Pirate Ant: New Species of Ant Discovered in Philippines Has Markings Resembling Eye Patch

Posted on May 21, 2013

Scientists have discovered a new enigmatic species of ant in the Philippines. Cardiocondyla pirata has a bizarre pigmentation pattern that has no equivalent worldwide. The female castes in the ant colonies have a distinctive dark stripe across the eyes that resembles a pirate eye patch, which is the what inspired the name.

The researchers theorize that the pirate-like coloration pattern could serve as a tool to distract and confuse the enemy. The ants have a rather translucent body. Predators may think the anterior and posterior body parts of the ants are two species. The dark patch could also serve as a cue for mating.

Sabine Frohschammer, PhD student Universitat Regensburg, said in a statement, "On a collection trip to the Philippines we looked for different species of the genus Cardiocondyla that is known for its astonishing morphological and behavioral diversity of male ants. Beside already know species we also detected a until then undiscovered species in the cleavage of big stones in a shady streambed. Due to the darkness of the rainforest and the translucent body parts of the tiny ants they were nearly invisible. Under bright light and a magnifier we detected the nice stripe across the eyes and therefore always referred to these species as 'the pirates.'"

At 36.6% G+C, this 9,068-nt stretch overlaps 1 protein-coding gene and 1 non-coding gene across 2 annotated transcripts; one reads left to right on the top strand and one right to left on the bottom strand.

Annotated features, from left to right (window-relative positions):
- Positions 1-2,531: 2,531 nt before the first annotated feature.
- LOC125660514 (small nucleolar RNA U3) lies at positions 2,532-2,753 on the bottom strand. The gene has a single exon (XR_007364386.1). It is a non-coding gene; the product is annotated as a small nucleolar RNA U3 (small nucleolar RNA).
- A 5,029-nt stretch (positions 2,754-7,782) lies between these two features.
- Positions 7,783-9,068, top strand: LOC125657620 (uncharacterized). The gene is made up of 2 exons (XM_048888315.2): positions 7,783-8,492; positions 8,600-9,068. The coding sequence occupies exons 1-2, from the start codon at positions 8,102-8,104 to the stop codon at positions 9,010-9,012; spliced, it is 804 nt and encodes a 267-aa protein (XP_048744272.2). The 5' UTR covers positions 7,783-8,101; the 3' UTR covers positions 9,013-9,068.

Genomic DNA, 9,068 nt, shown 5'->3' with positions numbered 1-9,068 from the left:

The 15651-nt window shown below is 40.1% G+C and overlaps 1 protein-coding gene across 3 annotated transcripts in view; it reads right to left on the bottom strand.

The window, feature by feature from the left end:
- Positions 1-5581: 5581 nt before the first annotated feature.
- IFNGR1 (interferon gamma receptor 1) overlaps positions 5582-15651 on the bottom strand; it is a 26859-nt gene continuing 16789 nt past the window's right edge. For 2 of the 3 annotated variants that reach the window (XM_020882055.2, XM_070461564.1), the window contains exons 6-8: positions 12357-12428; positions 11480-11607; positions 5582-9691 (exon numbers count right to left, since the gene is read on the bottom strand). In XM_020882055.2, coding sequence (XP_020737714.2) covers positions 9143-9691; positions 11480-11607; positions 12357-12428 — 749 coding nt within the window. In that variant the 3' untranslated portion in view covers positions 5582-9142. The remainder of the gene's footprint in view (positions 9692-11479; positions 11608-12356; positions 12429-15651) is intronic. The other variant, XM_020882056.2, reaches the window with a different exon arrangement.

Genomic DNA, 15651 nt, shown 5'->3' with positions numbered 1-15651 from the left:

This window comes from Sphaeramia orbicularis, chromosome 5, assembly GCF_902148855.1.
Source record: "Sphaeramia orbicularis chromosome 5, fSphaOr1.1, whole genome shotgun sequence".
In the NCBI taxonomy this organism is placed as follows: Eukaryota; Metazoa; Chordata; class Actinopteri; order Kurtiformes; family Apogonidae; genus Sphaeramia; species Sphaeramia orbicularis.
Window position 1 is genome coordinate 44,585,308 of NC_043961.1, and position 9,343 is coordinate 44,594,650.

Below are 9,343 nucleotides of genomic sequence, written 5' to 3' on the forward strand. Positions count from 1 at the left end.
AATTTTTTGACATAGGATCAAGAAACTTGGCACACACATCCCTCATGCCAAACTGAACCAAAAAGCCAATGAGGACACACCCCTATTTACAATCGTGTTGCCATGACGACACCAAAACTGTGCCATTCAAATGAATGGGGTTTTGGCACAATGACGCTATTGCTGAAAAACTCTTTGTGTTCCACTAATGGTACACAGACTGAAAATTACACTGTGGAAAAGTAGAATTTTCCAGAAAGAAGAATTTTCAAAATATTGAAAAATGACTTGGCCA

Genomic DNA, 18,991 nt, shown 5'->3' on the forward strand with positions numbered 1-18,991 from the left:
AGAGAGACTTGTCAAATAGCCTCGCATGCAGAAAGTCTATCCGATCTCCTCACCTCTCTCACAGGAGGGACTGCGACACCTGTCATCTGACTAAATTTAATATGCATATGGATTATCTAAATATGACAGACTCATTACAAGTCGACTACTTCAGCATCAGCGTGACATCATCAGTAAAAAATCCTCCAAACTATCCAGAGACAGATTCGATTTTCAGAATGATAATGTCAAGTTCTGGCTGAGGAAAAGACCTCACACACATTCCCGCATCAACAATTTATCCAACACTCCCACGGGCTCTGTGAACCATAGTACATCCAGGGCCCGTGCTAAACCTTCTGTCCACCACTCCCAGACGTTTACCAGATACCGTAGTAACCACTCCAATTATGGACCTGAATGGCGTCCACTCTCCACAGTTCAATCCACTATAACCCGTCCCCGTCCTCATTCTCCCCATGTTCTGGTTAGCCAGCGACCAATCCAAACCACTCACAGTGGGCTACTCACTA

The research was published here in Zookeys.

More from Science Space & Robots